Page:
The insurance company may also reference data from sources like Kelley Blue Book or NADA Guides to determine how much a comparable vehicle is worth. Some insurance companies might look at similar vehicles in your area to determine the resale value. The insurance company may adjust the value depending on the age and condition of your car.
Here are some additional factors insurance companies may consider:
- Trim level
Compare Repair Costs to Estimate Value
The insurance company may also compare estimates for repair costs with the estimated value of the car. If repairs exceed the value, it is usually considered a total loss.
Make an Offer
The insurance company may then make an offer based on its estimate. You can either accept the offer or negotiate. Once you agree on a number, the insurance company may pay you directly. If you have a loan on the vehicle, the insurance company may pay the lienholder and send you the difference.
What Are Some Factors That Could Complicate Calculations?
You, your attorney and the insurance company could encounter some gray areas while estimating the value. Here are some common causes.
Vehicle modifications, such as aftermarket stereo equipment or custom paint jobs, might not be covered under your policy. If you did not alert the insurance company of these changes, it might not have to pay for them.
Even without customizations, you could own a unique ride in town. Your vehicle may be discontinued or imported from abroad. When this happens, the insurance company might struggle to put a price on it.
Your mechanic’s estimate of the damage might differ from that of the insurance company. This could create problems, especially if you think your vehicle is worth far more than they offer or if you do not want the adjuster to total the vehicle.
Can the Payoff Be Less Than the Loan Remaining on the Car?
Unfortunately, yes. Your insurance company is only obligated to pay for the car’s worth. If the loan balance on your vehicle is more than what the company estimates, you could still be left with some of the debt after the payout. In this case, you might need to pay the difference out of pocket or negotiate a settlement with the lienholder.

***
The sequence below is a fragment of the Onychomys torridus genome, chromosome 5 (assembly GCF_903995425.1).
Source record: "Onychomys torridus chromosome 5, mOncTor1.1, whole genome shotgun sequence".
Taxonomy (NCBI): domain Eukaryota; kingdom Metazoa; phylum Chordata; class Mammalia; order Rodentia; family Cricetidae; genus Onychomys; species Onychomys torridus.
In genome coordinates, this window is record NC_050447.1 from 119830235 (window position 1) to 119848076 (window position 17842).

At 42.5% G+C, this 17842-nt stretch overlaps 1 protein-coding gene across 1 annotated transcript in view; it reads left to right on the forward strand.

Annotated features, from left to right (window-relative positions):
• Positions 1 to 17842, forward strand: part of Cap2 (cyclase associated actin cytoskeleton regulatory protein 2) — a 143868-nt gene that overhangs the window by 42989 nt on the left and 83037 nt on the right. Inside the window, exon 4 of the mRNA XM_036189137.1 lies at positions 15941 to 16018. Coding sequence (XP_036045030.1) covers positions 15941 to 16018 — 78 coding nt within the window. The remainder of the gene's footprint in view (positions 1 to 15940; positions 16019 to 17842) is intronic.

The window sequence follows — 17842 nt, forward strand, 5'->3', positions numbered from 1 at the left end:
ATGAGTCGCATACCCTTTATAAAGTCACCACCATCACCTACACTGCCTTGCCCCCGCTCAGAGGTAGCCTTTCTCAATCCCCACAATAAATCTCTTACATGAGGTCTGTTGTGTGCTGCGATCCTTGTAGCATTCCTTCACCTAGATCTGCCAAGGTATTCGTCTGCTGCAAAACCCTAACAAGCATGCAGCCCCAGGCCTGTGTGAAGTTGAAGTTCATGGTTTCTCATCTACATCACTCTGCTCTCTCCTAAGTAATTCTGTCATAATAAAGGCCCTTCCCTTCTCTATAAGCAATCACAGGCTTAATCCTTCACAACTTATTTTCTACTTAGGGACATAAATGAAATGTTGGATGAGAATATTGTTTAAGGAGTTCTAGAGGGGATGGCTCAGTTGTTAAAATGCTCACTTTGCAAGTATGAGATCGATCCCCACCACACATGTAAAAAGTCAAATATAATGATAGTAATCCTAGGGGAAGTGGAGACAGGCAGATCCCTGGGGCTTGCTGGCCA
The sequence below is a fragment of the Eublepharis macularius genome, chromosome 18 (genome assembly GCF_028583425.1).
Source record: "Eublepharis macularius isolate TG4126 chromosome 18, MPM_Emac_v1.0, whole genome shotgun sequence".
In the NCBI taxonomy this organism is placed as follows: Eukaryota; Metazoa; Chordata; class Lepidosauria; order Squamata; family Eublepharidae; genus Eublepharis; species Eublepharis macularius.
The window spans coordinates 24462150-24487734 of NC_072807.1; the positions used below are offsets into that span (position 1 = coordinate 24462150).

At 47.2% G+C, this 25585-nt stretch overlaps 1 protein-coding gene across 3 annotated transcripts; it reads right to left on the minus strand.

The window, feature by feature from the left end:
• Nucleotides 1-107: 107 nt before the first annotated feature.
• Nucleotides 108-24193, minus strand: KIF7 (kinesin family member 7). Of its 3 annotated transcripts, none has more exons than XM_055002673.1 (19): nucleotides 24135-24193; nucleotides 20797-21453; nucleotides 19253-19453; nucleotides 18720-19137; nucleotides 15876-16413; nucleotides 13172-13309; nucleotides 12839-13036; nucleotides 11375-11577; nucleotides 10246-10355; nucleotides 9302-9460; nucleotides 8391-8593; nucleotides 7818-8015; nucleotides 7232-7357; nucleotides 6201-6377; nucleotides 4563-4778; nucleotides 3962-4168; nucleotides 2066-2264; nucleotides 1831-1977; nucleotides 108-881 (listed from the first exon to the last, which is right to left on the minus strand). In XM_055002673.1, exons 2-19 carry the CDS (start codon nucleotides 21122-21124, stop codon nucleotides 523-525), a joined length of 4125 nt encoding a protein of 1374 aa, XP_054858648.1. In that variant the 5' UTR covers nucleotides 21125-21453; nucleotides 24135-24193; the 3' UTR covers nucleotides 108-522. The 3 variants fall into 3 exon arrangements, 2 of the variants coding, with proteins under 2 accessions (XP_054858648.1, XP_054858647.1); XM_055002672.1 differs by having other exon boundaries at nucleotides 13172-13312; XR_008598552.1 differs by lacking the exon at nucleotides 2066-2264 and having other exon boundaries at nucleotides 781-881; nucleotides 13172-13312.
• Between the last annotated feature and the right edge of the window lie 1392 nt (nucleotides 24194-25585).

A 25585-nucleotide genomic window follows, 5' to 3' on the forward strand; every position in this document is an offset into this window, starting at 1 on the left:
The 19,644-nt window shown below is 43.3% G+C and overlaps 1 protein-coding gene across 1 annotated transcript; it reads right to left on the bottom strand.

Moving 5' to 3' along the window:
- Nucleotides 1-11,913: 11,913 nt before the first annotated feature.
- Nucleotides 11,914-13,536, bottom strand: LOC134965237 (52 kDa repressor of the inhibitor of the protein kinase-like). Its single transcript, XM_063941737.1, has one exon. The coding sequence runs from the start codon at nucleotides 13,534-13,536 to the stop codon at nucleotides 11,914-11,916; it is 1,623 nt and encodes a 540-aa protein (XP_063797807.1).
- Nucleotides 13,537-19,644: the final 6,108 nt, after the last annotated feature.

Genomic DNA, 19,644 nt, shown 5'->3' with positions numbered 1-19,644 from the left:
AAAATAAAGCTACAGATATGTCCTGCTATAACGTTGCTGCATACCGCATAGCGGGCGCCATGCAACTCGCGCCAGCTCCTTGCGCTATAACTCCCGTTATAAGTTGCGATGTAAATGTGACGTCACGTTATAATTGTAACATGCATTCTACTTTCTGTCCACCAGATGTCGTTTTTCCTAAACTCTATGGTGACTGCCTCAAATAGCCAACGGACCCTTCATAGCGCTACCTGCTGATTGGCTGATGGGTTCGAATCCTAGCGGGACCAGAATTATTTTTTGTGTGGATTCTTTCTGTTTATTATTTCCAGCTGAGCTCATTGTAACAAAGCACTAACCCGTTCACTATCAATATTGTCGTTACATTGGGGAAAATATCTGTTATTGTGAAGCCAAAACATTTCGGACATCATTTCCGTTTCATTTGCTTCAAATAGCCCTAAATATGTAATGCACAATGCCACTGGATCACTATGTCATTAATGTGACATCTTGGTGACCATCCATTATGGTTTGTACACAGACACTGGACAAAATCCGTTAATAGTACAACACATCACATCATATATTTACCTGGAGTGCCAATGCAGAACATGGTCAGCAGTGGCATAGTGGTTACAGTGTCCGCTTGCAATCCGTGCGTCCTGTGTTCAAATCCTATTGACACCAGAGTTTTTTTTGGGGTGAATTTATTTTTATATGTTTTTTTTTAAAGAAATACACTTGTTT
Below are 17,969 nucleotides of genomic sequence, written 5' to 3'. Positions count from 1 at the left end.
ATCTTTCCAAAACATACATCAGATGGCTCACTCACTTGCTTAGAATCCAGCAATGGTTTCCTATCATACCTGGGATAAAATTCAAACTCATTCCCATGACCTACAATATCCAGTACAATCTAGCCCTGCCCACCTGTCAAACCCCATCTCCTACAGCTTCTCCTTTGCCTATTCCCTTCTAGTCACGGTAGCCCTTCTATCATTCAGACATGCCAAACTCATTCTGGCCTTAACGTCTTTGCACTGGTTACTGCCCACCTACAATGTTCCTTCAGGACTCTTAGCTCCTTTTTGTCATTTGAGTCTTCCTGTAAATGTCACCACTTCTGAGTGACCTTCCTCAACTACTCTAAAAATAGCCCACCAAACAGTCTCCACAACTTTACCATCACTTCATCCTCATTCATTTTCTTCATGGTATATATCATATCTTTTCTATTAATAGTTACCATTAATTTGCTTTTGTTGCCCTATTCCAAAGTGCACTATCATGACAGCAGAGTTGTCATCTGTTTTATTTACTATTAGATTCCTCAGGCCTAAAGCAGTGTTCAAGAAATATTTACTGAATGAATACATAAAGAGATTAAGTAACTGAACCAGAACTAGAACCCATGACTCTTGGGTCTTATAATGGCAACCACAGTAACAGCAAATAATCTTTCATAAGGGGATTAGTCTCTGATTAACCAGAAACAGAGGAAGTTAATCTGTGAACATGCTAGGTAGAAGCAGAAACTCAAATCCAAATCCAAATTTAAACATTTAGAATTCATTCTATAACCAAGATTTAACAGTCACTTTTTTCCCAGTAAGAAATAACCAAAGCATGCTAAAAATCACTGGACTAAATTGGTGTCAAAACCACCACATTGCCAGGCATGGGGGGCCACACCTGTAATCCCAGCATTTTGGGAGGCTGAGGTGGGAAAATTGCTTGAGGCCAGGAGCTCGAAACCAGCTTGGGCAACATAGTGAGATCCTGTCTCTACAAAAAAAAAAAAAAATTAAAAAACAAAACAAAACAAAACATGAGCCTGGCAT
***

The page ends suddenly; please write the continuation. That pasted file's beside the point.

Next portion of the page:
Car owners often counter this possibility by purchasing gap coverage with their insurance policies. When the payout is lower than the amount owed, the insurance company has a contractual obligation to cover the difference.
So, why would you owe more on your vehicle than it’s worth? Consider the following possibilities:
- Predatory loans: High interest rates and compound interest could cause the balance to grow if you only pay the minimum amount owed.
- Depreciation: Cars depreciate by 20% in the first year and continue to do so every year after that.
- Long loan terms: Because depreciation worsens over time, extended loan terms increase the risk of underwater car notes.
How Can an Experienced Attorney Help You Get the Most Money for Your Totaled Car?
Working with an experienced personal injury attorney can significantly improve your prospects. Here’s how.
- Negotiations: Your attorney may negotiate successfully with the insurance company to pay a fair amount.
- Expert Analysis: Your attorney may consult with auto experts to estimate the value of your car and its repair costs.
- Litigation: If all else fails, your attorney may take the insurance company to court on your behalf.
Having a qualified attorney in your corner can make all the difference when searching for a fair deal on your totaled car. Our team at Cellino Law has recovered more than $2 billion in settlements for totaled cars and other personal injury cases. Contact us to get a free consultation today.